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Wet Noodle Posse | Blog

Thursday, May 08, 2008

How Well Do You Know Your Town? -- Esri Rose

I set my book, Bound to Love Her, in my town – Boulder, Colorado. Boulder is full of weird characters, and so are my books, so it seemed like a natural fit. Plus, I’m lazy. But I’m here to tell you that the devil is in the details, and you're not off the research hook just because you live in your book's setting. Here’s a quick quiz to test your knowledge of home-sweet-home.

1) Your character stays in a motel in your town. What does it cost to spend a night there? Not only might you be shocked at the price, but it will probably change by the time your book is published.

2) Your character makes an emergency withdrawal of cash from an ATM. What’s the limit on what she can take out?

3) Your character winds up in the hospital. I thought all emergency waiting rooms had white linoleum. Turns out ours has carpeting. How about yours?

4) Your character has the same college degree you do, but you went to university in another state. Does your local school even have that program?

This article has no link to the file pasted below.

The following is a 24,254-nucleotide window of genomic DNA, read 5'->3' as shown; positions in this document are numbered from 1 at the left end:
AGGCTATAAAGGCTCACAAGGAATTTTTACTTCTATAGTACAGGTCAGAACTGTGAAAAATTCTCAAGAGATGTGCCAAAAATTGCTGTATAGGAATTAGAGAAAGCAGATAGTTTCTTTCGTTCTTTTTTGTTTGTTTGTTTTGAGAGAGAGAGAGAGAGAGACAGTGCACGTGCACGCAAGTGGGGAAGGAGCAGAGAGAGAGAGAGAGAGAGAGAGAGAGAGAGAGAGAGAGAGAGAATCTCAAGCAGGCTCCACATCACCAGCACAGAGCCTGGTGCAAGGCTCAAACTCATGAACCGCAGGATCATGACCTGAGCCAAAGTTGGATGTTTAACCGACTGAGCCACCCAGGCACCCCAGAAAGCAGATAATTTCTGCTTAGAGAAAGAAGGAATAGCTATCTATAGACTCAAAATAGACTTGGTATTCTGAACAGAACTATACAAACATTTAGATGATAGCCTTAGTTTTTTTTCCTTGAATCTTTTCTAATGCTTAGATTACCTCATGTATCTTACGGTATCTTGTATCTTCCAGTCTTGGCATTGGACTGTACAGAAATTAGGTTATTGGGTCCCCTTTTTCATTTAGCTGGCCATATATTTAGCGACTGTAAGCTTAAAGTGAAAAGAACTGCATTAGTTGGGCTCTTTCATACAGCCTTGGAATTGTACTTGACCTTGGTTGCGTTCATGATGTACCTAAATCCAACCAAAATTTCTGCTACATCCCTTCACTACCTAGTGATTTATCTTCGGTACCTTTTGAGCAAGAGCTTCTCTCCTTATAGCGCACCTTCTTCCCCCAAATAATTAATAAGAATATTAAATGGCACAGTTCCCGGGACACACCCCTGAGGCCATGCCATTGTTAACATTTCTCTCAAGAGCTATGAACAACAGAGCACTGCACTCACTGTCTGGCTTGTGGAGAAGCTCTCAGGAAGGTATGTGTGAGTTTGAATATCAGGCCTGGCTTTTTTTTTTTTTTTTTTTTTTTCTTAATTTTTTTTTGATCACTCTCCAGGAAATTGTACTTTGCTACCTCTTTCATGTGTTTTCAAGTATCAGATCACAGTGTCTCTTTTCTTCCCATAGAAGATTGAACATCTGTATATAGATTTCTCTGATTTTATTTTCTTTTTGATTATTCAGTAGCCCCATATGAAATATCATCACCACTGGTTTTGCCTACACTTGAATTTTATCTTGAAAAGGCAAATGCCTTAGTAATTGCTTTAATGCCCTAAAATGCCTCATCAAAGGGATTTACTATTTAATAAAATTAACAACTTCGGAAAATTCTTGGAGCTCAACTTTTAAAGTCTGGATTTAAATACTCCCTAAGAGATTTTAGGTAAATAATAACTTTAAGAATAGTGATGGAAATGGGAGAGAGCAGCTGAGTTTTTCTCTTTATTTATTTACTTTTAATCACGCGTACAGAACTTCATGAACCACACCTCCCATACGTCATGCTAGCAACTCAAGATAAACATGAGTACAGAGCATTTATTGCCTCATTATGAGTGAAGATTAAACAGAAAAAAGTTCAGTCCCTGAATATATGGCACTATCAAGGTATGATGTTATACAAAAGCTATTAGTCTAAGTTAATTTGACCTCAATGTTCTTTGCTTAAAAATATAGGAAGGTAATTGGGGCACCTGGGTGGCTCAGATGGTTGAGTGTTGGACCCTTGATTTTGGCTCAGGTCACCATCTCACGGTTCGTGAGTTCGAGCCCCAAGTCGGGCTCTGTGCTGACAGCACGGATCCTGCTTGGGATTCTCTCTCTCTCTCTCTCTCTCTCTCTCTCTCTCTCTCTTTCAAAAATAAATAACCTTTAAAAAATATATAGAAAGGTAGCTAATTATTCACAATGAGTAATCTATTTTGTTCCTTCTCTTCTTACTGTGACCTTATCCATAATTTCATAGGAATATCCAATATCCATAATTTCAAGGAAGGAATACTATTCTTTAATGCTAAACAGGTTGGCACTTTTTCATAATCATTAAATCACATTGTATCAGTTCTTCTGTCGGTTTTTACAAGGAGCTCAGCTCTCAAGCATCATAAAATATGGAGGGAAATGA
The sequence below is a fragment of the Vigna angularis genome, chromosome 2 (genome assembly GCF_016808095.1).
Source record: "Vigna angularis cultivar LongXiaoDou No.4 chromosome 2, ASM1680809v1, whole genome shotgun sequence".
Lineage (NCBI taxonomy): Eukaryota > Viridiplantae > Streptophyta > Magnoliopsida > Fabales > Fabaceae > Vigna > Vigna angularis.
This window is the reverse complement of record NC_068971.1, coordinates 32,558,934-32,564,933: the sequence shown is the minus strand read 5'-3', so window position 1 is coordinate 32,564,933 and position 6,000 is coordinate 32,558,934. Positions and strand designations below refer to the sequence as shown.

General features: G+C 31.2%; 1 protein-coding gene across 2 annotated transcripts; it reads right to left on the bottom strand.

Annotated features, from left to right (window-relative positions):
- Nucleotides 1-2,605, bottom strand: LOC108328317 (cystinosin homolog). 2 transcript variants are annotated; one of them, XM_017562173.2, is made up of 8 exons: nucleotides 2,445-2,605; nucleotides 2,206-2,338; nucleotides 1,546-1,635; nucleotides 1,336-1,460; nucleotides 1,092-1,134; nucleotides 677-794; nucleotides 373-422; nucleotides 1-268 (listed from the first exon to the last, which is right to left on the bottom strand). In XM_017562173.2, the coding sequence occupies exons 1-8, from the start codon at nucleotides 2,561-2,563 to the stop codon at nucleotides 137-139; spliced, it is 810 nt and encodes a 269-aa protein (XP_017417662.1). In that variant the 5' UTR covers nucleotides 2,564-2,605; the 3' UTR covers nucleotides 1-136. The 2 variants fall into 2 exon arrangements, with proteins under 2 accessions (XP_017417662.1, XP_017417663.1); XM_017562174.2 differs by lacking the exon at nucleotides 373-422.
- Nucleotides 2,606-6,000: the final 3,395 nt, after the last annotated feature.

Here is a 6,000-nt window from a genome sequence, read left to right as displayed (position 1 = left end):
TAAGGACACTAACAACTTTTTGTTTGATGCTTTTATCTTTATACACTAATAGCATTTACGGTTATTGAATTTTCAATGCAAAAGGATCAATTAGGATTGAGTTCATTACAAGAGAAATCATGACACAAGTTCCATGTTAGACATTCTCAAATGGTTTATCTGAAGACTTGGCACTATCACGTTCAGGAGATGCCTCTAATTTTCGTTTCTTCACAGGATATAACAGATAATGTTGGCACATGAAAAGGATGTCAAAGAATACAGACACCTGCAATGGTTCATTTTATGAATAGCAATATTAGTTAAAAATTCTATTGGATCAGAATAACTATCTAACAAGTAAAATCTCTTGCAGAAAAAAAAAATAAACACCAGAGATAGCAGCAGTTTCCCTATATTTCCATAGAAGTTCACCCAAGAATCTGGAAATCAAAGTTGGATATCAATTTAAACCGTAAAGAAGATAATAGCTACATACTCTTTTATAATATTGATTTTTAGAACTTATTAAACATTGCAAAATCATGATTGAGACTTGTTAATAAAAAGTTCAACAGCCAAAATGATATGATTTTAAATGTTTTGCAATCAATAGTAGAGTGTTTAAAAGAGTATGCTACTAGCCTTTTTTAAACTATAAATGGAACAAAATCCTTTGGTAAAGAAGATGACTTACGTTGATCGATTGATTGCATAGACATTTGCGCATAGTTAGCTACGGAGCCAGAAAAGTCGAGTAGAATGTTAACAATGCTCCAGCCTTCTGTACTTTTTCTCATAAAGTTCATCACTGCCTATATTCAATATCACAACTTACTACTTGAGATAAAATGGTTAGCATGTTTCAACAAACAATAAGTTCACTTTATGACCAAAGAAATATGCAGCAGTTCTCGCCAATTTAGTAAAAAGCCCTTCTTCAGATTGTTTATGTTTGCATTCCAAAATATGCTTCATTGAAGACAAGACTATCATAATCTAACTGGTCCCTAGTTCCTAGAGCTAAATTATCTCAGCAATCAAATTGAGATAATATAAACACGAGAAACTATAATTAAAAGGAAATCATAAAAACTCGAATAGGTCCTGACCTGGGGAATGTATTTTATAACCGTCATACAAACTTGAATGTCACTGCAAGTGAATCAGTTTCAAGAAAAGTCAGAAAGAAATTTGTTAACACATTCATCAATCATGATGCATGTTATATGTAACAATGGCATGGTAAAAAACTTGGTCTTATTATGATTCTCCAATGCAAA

5) Your character throws an incriminating paper out of her office window. Does that office building actually have windows that open? Most multi-story buildings don’t.

6) Your character meets a mysterious stranger in the fiction section of your library. If she's standing in the very last aisle, what genre books are on the shelves around her?

The benefits of setting your book locally are many. For example, if you feature the salon where you get your hair cut, they might agree to put a stack of your promotional bookmarks at the counter. But when your character gets a hot-stone massage there, make sure it’s your salon that does those, and not the competitor you once visited with a gift certificate.

So how did you score on my little quiz?
Have you ever written a horrible mistake about your own town?

Hey, do you want the chance to win a copy of Bound to Love Her? Then head over to my guest post on Noodler Jill Monroe's blog and read the dark (but funny) secret of how elves threaten all of humanity. Jill will pick a winner from the commenters. I think you have until the end of Sunday for your comments to count, but don't quote me on that.

Bound to Love Her (In stores now!) is an urban-fantasy, romantic-suspense comedy. With elves. Visit me at my website,


At 10:13 AM, Blogger Terry Odell said...

I did my dangdest to get it 'right' when I set Starting Over in Orlando. I met a SWAT commander at the Y and he was kind enough to let me pick his brain. I asked him questions like, "what color are the walls and what's on the floor" and he really had to stop and think. He invited me for a tour, and he was wrong about the colors! But he was terrific about showing me how my deputy would have accessed the building, hooked up computers, etc. as well as answering a lot of procedure questions. I still got stuff 'wrong' because I didn't know all the questions I should have been asking.